“Far more than a technique of inserting tiny threadlike needles along meridian lines of the body, acupuncture’s complex system of diagnostic methods takes into consideration the person as a whole, not just isolated symptoms. Acupuncture treats and strengthens the physical condition and controls pain. The aim, as practiced in Oriental medicine, is not necessarily to eliminate or alleviate symptoms. The objective, rather, is to increase both the ability to function and the quality of life.”2
Duchy Trachtenberg, MSW, Chair of the Alternative and Complementary Health Practices Group, stated, “Acupuncture is now a part of the public health equation, offering effective prevention and treatment services.”
An example of innovative and visionary integrated health services was described by Linda Wardlaw, DrPH, of the Charlotte Maxwell Complementary Clinic in Oakland, Calif. The clinic, incorporated in 1989, is based on the premise that all women have the right to basic medical care and access to CAM therapies. Free CAM treatments are provided to low-income women with cancer while they are undergoing chemotherapy, radiation or surgery; treatments include acupuncture, Chinese and Western herbs, massage therapy, homeopathy, and therapeutic imagery. Additionally, the clinic provides social work assistance, transportation to and from appointments, food, educational workshops, and access to a treatment fund that provides financial assistance for services not provided by the clinic. In-home care has just been added to the roster of services. Two hundred and fifty clients are currently served, and the center has a pool of 115 volunteer practitioners.3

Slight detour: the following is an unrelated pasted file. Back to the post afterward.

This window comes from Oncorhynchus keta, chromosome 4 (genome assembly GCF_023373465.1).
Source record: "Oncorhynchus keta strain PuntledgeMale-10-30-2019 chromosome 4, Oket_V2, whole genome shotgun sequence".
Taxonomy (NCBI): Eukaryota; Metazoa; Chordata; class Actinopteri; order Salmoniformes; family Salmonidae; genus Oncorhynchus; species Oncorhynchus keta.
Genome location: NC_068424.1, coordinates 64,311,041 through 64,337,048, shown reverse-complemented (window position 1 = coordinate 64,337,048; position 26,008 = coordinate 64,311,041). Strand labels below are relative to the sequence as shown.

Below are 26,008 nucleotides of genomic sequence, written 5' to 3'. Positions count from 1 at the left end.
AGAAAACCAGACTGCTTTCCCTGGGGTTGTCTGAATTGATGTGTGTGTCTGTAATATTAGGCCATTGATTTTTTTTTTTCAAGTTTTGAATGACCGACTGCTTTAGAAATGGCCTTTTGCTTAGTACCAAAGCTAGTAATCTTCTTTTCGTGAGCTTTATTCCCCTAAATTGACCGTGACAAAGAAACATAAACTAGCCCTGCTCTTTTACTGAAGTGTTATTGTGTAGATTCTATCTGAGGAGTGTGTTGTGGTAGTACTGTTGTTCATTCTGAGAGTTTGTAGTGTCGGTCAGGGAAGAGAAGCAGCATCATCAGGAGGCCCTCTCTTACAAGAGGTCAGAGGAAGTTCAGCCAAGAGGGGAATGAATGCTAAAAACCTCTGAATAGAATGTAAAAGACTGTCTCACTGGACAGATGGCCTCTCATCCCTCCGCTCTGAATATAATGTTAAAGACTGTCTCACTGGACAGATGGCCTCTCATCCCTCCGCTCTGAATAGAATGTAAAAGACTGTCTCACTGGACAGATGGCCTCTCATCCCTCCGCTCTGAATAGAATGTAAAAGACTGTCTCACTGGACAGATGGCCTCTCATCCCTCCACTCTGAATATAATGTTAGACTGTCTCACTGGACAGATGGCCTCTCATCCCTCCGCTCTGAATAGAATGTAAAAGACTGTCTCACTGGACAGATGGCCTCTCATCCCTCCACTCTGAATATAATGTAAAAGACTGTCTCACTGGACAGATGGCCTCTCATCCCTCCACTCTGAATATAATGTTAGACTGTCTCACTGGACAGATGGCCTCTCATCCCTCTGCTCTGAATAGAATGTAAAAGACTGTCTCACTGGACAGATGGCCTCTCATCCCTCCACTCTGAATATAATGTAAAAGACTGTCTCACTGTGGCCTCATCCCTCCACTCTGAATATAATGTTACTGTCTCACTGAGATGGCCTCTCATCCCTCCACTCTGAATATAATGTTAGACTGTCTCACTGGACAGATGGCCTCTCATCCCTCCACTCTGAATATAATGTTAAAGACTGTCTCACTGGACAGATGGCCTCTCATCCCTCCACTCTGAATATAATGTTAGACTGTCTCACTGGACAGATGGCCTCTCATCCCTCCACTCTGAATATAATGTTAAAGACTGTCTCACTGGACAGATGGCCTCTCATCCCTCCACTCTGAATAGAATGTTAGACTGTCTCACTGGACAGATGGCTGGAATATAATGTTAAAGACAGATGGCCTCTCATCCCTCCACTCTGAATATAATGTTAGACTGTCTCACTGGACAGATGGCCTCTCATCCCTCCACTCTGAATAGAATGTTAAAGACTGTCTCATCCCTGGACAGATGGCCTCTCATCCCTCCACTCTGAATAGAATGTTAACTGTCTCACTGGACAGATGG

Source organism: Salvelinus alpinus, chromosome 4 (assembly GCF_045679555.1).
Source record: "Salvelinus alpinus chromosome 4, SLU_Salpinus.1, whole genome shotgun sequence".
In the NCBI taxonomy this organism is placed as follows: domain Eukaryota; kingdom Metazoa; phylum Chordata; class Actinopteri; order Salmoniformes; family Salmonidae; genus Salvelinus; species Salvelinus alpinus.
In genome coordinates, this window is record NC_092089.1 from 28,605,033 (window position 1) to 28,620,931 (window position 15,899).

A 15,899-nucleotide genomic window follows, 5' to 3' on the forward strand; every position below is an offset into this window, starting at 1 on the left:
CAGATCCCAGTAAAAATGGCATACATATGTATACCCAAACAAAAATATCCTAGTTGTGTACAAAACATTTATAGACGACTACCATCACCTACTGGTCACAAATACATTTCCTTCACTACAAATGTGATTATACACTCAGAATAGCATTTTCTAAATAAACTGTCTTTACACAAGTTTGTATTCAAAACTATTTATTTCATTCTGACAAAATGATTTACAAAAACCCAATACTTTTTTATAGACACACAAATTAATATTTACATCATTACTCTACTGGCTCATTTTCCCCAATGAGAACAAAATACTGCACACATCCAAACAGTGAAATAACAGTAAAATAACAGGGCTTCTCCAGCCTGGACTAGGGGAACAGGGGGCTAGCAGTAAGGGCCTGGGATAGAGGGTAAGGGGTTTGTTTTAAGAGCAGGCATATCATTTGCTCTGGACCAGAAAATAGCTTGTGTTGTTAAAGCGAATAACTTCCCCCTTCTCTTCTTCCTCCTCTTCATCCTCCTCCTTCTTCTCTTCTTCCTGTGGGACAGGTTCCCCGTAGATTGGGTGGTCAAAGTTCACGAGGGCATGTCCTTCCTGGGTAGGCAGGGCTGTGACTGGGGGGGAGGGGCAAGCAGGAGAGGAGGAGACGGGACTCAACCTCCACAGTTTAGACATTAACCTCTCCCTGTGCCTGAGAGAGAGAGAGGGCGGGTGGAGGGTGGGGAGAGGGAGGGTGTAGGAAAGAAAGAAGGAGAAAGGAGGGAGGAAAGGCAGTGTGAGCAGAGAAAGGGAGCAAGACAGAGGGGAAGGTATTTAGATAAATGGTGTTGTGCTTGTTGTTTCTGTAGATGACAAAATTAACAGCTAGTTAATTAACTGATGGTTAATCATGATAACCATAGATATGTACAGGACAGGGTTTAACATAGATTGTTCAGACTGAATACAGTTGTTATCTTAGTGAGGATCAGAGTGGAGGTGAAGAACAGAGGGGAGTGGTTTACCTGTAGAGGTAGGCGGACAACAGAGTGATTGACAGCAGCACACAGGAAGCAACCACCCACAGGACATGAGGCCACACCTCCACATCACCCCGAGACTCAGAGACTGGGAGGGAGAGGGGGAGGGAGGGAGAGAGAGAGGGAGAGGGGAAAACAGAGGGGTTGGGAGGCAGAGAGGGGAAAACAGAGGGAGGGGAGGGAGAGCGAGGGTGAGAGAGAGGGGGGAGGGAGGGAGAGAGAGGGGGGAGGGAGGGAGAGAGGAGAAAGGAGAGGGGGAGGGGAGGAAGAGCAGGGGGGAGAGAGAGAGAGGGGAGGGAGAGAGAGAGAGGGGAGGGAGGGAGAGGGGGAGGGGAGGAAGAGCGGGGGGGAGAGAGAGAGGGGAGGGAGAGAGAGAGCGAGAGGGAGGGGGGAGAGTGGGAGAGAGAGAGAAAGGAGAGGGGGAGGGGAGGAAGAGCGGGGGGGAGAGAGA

More than 30 presentations described a variety of CAM-related areas of interest. Models for integrating CAM curricula into medical education addressed a number of perspectives, including developing innovative research paradigms, designing baccalaureate programs, and using distance learning. Presentations addressing issues of integrating body, mind and spirit raised thought-provoking ideas such as how to use nature and the outdoors to re-invigorate hospital personnel during their work breaks. Approaches incorporating spiritual practices were discussed in the context of addressing the current obesity epidemic in the U.S.
Cross-cultural issues were also addressed in workshops on cancer prevention and treatment among Asian Americans and Pacific Islanders. One of these discussions was entitled “Heat in Their Intestines – Colorectal Cancer Beliefs Among Older Chinese Americans” and was presented by John Choe, MD, MPH, of the Fred Hutchinson Cancer Research Center at the University of Washington.
Adam Burke, PhD, MPH, LAc, organized a corps of acupuncturists from the Bay area to provide sample treatments to interested conference attendees. Treatments were given in the exhibition hall at the information booth of the Alternative and Complementary Health Practices Group. While treatment was available, acupuncturists were busy answering questions (“Does it hurt?”) and administering mini-sessions. The sample treatments proved to be a very popular addition to the booth, and attracted many inquisitive APHA members.
Recognition from our colleagues in public health is a valuable and challenging privilege. Having earned our place at the table, we can continue to envision, innovate, and create programs that nourish the essence of people’s health.